5. If You Ignore the Probability of Success, It Is More Likely That You Will Fail

Photographer: Edge2Edge Media | Source: Unsplash

Confirmation bias could lead you to believe that you will be just as successful as someone else if you follow their advice. Just because something works for one person does not mean it will work for you. If you think it’s going to work, you are overlooking the glaringly obvious variable that throws any formula for success out the window.

You probably will not become the next Steve Jobs, Oprah or Beyonce because outliers are terrible role models for most of us. But cognitive biases distort your perceptions, cause you to miss the context and ignore the likelihood of success.

If you are an Indian like me who’s bad at math, it’s possible you’ll be an outlier. It is possible that you can become a decent computer programmer. But it’s not likely. This is something I learned when I took my first computer science class at Berkeley. When we got to a concept called recursion, I knew my brain was not made for computer science. I had to drop the course or risk getting an F.

Don’t overlook what’s probable when you think about what’s possible.

6. Momentum Is the Lifeblood of a Startup or Creative Endeavor

Photographer: Maxi Corrado | Source: Unsplash

An object that moves stays in motion. It takes time and effort to build momentum. This eventually leads to a virtuous cycle of visible progress, motivation and momentum.

Greg describes this virtuous cycle as a “momentum window.” If you play your cards right, you will never go back to the same level. But if you rest on your laurels, you’ll lose your momentum.

Success makes us overconfident. “The next time you are tempted to bask in the glory of your success and admire the scoreboard, stop and take a break. Ask yourself what went wrong with that success. What role did luck, opportunity, and privilege play?” says Ozan Varol in his book Think Like a Rocket Scientist.

Success is not an excuse to take your foot off the gas pedal. It’s a reason to step on it if you want to maintain your success.

7. Self-Improvement Workshops Give You a Place to Hide

people sitting on chairs watching a game

Photographer: Alexandre Pellaes | Source: Unsplash

While these events can be a catalyst for your growth, they can also become a crutch. Anyone who has ever attended one knows about the “high” you feel at the end. But when you get on the plane to go home and return to your normal environment, that high wears off.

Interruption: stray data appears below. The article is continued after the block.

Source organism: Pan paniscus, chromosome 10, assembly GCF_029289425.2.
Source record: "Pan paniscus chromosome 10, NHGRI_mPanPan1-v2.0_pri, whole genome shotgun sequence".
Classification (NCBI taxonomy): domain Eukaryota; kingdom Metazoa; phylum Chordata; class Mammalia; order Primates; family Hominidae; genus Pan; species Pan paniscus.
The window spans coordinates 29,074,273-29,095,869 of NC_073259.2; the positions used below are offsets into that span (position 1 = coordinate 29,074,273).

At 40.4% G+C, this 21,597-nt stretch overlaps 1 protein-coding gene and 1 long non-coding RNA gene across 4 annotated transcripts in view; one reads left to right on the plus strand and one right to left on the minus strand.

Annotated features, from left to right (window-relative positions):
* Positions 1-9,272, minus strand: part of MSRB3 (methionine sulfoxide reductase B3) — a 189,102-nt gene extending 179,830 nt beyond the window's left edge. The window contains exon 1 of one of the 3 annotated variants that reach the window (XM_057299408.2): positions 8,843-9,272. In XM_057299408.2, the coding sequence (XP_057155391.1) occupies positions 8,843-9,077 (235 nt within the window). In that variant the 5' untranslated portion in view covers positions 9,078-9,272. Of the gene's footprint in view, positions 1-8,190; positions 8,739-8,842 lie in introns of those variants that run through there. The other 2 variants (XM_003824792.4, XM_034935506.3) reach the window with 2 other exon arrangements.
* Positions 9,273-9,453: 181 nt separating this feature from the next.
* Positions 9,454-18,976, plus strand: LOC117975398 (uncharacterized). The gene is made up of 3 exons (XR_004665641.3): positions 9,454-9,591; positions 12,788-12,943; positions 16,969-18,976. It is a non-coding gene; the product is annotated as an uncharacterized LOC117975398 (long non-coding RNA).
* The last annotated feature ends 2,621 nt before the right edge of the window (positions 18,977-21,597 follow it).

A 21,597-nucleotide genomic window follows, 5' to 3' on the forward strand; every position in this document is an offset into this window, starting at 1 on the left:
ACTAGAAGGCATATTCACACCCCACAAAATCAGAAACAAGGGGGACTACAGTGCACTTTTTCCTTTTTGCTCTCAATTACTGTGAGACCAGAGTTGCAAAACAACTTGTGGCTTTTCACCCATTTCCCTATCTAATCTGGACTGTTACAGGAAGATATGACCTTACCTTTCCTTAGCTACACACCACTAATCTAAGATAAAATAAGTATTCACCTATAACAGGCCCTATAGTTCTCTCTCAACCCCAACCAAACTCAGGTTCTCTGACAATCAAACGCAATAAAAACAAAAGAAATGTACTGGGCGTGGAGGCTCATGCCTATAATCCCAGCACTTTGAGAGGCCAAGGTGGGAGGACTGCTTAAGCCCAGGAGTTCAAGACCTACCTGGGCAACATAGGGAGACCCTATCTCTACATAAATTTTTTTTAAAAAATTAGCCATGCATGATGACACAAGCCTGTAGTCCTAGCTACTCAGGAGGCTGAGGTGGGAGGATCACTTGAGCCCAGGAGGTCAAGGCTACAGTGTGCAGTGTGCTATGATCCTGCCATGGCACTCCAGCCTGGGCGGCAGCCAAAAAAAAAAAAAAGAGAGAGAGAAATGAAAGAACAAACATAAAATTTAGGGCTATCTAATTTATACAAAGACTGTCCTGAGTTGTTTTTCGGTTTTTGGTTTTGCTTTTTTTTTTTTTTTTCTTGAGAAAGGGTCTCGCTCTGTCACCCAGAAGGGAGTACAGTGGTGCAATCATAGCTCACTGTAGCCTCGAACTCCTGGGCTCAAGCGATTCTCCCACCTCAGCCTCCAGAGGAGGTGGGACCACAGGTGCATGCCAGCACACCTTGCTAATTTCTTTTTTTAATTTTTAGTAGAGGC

In an interview on Unmistakable Creative, Greg Hartle said the following to me.

“What we do is we go to the safe places. The safe places are the ones at the motivational events. The safe places are the places where everyone else is pretending to be happy. The safe places are the internet and the television and the happy commercials and all the things that allow us to avoid reality. And that’s the place we tend to spend most of our time because it’s very vulnerable and hard and exposing in the recesses of our own minds, and that’s a very lonely place to be”

Often escapism is disguised as personal growth. But no matter where you go, your problems, issues and challenges come with you.

Greg was not the kind of person to fill your ear with uplifting, motivational nonsense. There were days I wanted to punch him in the face for being so hard on me. He did not tell me what I wanted to hear. He told me what I needed to hear.

Our weekly checkups were more like emotional root canals than motivational speeches. In the movie Jerry Maguire, Cuba Gooding Jr Tom Cruise says “If I have to ride you like Zorrro, you’ll show me the money.” And that’s exactly how I would describe my relationship with Greg.

Of all the lessons I have learned from Greg, this last one is perhaps the most valuable of all

Sometimes the people who are hardest on you are the ones who see the most potential in you.